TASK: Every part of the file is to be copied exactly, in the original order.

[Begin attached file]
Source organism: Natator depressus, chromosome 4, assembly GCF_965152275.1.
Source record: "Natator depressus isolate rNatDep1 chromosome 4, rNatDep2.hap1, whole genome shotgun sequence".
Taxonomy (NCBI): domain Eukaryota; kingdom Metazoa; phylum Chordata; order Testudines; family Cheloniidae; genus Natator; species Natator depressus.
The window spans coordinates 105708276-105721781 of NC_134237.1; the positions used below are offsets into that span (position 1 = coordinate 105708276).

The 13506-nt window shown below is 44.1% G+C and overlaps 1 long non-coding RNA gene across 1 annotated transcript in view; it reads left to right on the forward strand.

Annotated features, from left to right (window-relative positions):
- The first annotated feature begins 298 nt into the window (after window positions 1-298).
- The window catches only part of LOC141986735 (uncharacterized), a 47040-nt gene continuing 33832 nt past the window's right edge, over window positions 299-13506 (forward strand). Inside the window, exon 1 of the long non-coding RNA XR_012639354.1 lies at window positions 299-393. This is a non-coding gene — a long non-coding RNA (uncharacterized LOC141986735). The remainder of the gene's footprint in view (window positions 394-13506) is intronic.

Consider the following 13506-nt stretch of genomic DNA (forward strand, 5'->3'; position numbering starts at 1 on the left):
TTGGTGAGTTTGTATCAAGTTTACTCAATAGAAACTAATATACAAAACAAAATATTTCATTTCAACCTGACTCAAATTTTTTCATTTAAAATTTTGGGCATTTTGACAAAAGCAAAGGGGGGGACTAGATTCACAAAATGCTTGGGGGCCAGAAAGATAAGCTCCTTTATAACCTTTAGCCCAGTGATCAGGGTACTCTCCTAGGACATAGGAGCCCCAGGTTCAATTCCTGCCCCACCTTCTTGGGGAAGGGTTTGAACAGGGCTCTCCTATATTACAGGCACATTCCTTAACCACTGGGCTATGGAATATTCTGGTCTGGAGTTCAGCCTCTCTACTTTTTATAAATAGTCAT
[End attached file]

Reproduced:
Source organism: Natator depressus, chromosome 4, assembly GCF_965152275.1.
Source record: "Natator depressus isolate rNatDep1 chromosome 4, rNatDep2.hap1, whole genome shotgun sequence".
Taxonomy (NCBI): domain Eukaryota; kingdom Metazoa; phylum Chordata; order Testudines; family Cheloniidae; genus Natator; species Natator depressus.
The window spans coordinates 105708276-105721781 of NC_134237.1; the positions used below are offsets into that span (position 1 = coordinate 105708276).

The 13506-nt window shown below is 44.1% G+C and overlaps 1 long non-coding RNA gene across 1 annotated transcript in view; it reads left to right on the forward strand.

Annotated features, from left to right (window-relative positions):
- The first annotated feature begins 298 nt into the window (after window positions 1-298).
- The window catches only part of LOC141986735 (uncharacterized), a 47040-nt gene continuing 33832 nt past the window's right edge, over window positions 299-13506 (forward strand). Inside the window, exon 1 of the long non-coding RNA XR_012639354.1 lies at window positions 299-393. This is a non-coding gene — a long non-coding RNA (uncharacterized LOC141986735). The remainder of the gene's footprint in view (window positions 394-13506) is intronic.

Consider the following 13506-nt stretch of genomic DNA (forward strand, 5'->3'; position numbering starts at 1 on the left):
TTGGTGAGTTTGTATCAAGTTTACTCAATAGAAACTAATATACAAAACAAAATATTTCATTTCAACCTGACTCAAATTTTTTCATTTAAAATTTTGGGCATTTTGACAAAAGCAAAGGGGGGGACTAGATTCACAAAATGCTTGGGGGCCAGAAAGATAAGCTCCTTTATAACCTTTAGCCCAGTGATCAGGGTACTCTCCTAGGACATAGGAGCCCCAGGTTCAATTCCTGCCCCACCTTCTTGGGGAAGGGTTTGAACAGGGCTCTCCTATATTACAGGCACATTCCTTAACCACTGGGCTATGGAATATTCTGGTCTGGAGTTCAGCCTCTCTACTTTTTATAAATAGTCAT